Americans Aren’t Just Happy about the Economy


The President elected two years ago to revive American prosperity is now presiding over an economic boom. The first two years of the Trump era have been so good that his predecessor has lately been barnstorming the country trying to persuade voters that we’re still living in the Obama era. It is the sincerest form of political flattery. But as good as the economy is, rising optimism among voters is not just about the money.

Left-leaning economists continue to downplay the success of the Trump economic program and say that the good times won’t last much longer, but their case is getting harder to make. After Friday’s release of October employment data from the Labor department, Jared Bernstein, a former top economic adviser to Joe Biden, acknowledged on Twitter:

Pretty much everything you could want in a monthly jobs report. Payroll gains way better than expected, nice pop in labor force participation, wage growth continues to strengthen, finally beating inflation (real gains!). Score 1 for “room-to-run” crowd!

But do Republican congressional majorities have room to run? Will a thriving economy translate into success for the President’s party in Tuesday’s elections? Today the Drudge Report is linking to a series of stories questioning the political value of prosperity.

“Hot economy is cold comfort for Republicans in tight U.S. races,” announces a Reuters headline. Jonathan Spicer and Ann Saphir report:

Trump gets high marks for his management of the economy, and in two-thirds of the 60 most competitive House districts incomes were higher than the national median in 2017. Yet even in areas where incomes grew the strongest since Trump’s inauguration… polls show voters mostly split or leaning toward the Democrats.

There’s a general consensus among political pros that the economy is a much more potent issue when it’s lousy than when it’s strong, because voters may take prosperity for granted and choose to focus on other issues. For once Mr. Trump seems to have joined the Beltway consensus. Politico reports:

House Speaker Paul Ryan got President Donald Trump on the phone Sunday for one final plea on behalf of anxious Republicans: Please, please talk up the booming economy in the final hours before Election Day.

… “We can talk about the economy, but the fact is, we know how well we’re doing with the economy and we have to solve problems,” Trump said at an event in Florida on Friday, hitting back at criticism that he’s ignoring his party’s biggest asset.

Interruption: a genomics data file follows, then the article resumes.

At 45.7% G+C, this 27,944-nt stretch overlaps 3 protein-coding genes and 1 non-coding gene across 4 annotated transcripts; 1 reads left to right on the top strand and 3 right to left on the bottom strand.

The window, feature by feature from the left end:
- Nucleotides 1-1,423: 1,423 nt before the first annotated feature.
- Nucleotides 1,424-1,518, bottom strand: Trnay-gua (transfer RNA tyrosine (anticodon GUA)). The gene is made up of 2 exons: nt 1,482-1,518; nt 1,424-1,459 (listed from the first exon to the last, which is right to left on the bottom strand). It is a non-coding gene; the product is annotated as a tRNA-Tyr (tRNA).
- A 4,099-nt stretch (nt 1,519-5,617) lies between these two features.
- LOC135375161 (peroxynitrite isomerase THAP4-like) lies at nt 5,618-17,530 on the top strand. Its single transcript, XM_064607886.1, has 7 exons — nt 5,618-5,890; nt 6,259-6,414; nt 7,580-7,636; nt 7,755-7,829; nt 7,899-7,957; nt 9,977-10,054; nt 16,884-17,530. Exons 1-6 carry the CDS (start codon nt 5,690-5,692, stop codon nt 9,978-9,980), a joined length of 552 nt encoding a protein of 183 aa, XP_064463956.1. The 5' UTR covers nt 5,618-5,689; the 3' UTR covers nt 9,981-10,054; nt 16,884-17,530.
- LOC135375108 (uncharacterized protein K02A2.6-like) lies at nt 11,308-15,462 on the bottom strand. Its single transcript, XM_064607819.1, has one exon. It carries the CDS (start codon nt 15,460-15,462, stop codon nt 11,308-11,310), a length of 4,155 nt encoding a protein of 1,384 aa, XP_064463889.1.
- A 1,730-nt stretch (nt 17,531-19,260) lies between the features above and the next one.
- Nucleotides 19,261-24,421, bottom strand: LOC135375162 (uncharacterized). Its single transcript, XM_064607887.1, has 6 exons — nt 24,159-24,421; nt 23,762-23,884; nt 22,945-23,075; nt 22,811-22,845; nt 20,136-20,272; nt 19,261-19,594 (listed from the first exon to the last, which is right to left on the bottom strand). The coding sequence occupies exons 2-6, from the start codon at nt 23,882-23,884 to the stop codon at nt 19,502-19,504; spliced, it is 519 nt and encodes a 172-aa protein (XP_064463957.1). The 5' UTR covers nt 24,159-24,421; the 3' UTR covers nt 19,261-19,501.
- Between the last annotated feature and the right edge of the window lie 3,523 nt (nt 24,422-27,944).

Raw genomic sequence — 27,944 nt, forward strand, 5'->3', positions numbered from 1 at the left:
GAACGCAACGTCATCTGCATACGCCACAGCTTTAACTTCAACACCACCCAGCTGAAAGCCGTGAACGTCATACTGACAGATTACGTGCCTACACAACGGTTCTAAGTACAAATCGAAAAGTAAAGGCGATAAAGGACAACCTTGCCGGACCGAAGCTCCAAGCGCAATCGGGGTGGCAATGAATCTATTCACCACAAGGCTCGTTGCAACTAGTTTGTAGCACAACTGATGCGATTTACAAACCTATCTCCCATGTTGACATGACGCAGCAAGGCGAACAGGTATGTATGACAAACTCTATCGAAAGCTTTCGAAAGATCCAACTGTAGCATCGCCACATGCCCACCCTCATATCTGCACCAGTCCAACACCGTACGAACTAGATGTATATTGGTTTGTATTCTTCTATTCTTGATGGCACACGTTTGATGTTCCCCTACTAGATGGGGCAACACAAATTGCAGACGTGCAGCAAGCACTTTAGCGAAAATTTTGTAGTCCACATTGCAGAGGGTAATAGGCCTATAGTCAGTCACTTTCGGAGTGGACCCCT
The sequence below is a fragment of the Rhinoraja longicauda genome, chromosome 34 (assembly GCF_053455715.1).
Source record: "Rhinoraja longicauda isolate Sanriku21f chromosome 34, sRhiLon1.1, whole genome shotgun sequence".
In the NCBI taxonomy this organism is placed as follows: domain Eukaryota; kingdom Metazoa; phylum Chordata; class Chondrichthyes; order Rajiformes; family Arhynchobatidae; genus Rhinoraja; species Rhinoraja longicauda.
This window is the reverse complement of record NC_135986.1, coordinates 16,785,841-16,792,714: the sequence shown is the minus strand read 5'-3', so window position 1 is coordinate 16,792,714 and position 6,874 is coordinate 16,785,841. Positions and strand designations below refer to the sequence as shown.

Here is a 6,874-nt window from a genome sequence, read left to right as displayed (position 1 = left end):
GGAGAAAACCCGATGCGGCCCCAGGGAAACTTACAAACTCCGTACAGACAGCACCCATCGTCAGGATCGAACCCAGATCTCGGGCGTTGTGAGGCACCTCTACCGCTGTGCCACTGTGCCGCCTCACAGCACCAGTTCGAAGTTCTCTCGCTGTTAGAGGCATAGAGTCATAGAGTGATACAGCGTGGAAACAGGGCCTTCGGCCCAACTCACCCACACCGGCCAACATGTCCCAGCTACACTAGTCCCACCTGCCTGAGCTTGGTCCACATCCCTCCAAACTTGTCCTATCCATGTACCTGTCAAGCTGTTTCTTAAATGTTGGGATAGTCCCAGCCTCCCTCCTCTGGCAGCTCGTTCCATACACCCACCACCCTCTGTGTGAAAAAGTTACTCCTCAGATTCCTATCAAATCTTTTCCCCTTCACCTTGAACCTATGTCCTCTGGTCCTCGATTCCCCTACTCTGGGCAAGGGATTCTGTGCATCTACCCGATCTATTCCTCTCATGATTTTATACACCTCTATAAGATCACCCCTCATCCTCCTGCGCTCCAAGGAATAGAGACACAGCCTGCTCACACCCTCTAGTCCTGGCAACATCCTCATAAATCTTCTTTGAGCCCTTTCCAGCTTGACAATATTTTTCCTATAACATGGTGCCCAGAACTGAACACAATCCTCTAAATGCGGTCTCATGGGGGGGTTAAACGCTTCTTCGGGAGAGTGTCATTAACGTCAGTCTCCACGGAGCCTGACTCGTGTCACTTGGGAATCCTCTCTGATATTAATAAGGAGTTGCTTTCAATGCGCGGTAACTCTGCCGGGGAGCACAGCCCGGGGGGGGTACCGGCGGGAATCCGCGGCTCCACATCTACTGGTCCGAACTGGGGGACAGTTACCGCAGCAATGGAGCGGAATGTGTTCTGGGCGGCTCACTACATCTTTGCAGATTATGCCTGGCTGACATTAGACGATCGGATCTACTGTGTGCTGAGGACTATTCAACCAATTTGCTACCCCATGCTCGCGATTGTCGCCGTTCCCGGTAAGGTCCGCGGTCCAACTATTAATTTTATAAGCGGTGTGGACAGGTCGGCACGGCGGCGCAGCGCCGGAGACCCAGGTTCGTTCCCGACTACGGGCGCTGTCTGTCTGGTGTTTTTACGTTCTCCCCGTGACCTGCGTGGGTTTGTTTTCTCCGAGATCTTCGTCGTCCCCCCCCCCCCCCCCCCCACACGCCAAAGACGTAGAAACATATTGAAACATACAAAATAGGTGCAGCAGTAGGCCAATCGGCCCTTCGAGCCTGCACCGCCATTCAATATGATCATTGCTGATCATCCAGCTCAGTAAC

He promptly latched onto his topic du jour: “Democrats are openly encouraging millions of illegal aliens to break our laws, violate our sovereignty, overrun our borders and destroy our nation. In so many ways. We can’t let it happen.”

This column tends to agree with Mr. Ryan, while acknowledging that extreme Democratic positions against enforcement of various immigration laws give Republicans an opening. For example, Democrats keep talking about how far away the caravan of would-be migrants is, rather than simply affirming that several thousand people ought not to overrun the borders of the United States. Why is it so hard to agree that mass law-breaking should generally be frowned upon?

In any case, Mr. Ryan and Mr. Trump should agree that the economy is a winning issue for their party. The latest Wall Street Journal/NBC poll shows Americans in a remarkably bullish mood. The nationwide survey was completed on Saturday and shows the highest levels of satisfaction with the state of the U.S. economy and with respondents’ own personal finances since the Clinton administration.

Americans are not just feeling wealthier. Pollsters have been asking voters for decades about the general direction of the country. This is typically posed as a question of whether the U.S. is headed on the right track or the wrong track.

Unfortunately in our recent history pessimism has prevailed and “wrong track” has been the overwhelming winner in most polls going back more than a decade. But since this time in 2016, the “wrong track” advantage has been cut by more than half, according to the average of such polls compiled by RealClearPolitics. Americans are significantly less pessimistic than they were in the days just before Donald Trump’s election.

This may be the most underreported story in politics, drowned out by constant media warnings that this unique President presents a grave threat to the republic.

It’s unclear how often the handful of nearly famous NeverTrump political pundits can announce they are abandoning the Republican party before television news producers stop treating such declarations as significant. For now MSNBC seems to be enforcing a strict requirement that each pundit can make such an announcement no more than 52 times per year.

But outside the world of professional opining, Americans are sending a very different message. Whether or not voters choose to hand Democrats control of the Congress, the Trump era has clearly exceeded their expectations.

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(Teresa Vozzo helps compile Best of the Web.)

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Mr. Freeman is the co-author of “Borrowed Time,” now available from HarperBusiness.





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